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Perceptual and computational separation of simultaneous vowels: cues arising from low-frequency beating

Culling, John ORCID: and Darwin, C. J. 1994. Perceptual and computational separation of simultaneous vowels: cues arising from low-frequency beating. Journal of the Acoustical Society of America 95 (3) , pp. 1559-1569. 10.1121/1.408543

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Identification of simultaneous speech sounds, such as pairs of steady‐state vowels (double vowels), is more accurate when there is a difference in fundamental frequency (F0). Accuracy of identification for double vowels increases with increasing F0 difference (ΔF0) asymptoting above 1 semitone. The experiment described here attempts to distinguish two mechanisms underlying this effect: first, perceptual separation by grouping together harmonic components of a common F0; and, second, exploitation of the fluctuations in the spectral envelope of the composite stimulus that result from beating between unresolved components. The beating is mainly caused by interactions between corresponding harmonics of the two vowels with a small ΔF0. Identification accuracy for normal, harmonically excited double vowels was compared with that for double vowels composed from the same components, but whose constituent vowels were excited by a mixture of the two harmonic series. These double vowels were designed to produce similar beating patterns to the normal double vowels. Both harmonically and inharmonically excited constituents improved identification with increasing ΔF0, but the increase was larger for harmonically excited vowels. A computational model based upon psychophysical measurements of auditory frequency and temporal resolution correctly predicted an increase in accuracy of identification with increasing ΔF0 which was attributable to beating. The results are interpreted in terms of a spectral change cue in the identification of double vowels with ΔF0’s which complements grouping by F0, and which plays a dominant role for ΔF0’s smaller than 1 semitone.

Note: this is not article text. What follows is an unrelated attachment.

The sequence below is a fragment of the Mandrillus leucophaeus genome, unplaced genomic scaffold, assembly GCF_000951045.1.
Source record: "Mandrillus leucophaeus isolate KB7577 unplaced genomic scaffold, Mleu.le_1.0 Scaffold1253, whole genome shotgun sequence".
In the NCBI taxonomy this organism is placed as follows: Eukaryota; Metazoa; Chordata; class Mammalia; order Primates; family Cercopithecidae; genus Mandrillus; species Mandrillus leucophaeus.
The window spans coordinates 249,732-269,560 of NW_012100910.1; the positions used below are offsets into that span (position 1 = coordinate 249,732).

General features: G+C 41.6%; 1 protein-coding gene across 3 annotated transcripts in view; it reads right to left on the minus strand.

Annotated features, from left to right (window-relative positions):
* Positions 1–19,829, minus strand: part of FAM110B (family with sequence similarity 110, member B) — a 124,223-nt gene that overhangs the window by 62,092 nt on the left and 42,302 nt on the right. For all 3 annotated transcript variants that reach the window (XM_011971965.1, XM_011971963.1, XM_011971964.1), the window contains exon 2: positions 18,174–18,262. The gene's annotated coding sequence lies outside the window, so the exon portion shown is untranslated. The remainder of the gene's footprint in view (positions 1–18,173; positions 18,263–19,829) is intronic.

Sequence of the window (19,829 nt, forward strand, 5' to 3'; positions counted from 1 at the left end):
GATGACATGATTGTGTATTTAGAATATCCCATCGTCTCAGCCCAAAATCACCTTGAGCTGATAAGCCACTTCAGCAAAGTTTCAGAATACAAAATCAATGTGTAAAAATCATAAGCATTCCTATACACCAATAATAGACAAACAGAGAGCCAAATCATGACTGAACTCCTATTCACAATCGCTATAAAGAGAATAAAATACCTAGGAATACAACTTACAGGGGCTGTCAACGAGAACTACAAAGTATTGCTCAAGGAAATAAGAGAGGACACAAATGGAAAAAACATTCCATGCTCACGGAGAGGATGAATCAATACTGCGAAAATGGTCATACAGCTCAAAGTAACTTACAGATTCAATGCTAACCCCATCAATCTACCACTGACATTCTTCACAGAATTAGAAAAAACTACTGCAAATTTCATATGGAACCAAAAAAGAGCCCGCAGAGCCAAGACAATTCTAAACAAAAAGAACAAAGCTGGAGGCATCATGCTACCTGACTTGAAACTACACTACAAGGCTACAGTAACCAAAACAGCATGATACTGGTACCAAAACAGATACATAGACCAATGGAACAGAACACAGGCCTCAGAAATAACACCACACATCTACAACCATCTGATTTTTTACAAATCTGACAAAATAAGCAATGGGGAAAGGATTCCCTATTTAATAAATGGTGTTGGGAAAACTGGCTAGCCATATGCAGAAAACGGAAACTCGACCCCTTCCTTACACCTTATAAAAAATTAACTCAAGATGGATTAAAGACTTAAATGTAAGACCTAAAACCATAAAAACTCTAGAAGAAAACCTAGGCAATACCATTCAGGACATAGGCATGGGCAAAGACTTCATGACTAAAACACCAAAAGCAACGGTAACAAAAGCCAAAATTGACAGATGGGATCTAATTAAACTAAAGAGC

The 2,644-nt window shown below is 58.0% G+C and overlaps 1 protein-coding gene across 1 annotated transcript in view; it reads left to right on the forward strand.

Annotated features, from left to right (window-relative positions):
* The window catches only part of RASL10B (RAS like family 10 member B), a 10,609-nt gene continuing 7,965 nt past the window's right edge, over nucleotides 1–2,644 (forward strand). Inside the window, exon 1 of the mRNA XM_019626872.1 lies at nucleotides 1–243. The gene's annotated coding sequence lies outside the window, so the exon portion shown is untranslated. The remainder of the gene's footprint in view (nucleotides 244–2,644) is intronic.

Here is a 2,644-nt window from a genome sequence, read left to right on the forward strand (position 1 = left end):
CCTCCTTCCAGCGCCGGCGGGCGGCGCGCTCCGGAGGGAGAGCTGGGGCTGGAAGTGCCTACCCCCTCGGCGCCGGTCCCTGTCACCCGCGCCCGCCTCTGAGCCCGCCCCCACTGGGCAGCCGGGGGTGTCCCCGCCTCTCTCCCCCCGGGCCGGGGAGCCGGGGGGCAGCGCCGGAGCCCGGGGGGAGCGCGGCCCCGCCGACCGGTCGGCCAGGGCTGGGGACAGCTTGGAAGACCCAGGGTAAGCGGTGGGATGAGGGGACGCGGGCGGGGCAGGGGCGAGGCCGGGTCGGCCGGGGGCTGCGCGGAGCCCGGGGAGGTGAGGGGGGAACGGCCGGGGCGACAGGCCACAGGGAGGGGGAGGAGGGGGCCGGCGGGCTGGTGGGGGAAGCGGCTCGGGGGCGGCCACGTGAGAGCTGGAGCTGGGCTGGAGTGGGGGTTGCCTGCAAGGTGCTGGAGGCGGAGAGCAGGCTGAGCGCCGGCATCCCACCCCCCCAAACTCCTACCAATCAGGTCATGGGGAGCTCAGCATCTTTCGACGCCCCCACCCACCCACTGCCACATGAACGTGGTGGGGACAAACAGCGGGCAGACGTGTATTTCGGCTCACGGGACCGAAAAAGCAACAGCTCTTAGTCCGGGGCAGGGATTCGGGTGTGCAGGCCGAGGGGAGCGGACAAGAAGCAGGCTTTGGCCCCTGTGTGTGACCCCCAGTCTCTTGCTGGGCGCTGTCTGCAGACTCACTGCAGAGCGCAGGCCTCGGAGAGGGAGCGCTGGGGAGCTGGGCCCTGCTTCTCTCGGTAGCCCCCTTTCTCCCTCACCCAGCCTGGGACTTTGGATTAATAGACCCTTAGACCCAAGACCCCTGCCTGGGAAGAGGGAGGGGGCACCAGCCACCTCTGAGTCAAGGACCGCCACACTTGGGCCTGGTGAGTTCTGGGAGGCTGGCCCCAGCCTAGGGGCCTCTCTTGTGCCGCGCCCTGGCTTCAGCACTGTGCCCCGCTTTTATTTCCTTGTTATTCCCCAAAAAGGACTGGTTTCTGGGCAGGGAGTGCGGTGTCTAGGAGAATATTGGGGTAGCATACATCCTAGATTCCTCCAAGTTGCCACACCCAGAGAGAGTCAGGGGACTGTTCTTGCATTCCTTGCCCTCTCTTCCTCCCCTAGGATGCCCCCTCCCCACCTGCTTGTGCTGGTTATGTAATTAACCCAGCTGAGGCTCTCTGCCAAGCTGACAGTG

Item Type: Article
Status: Published
Schools: Psychology
Publisher: Acoustical Society of America
ISSN: 0001-4966
Last Modified: 18 Oct 2022 13:24

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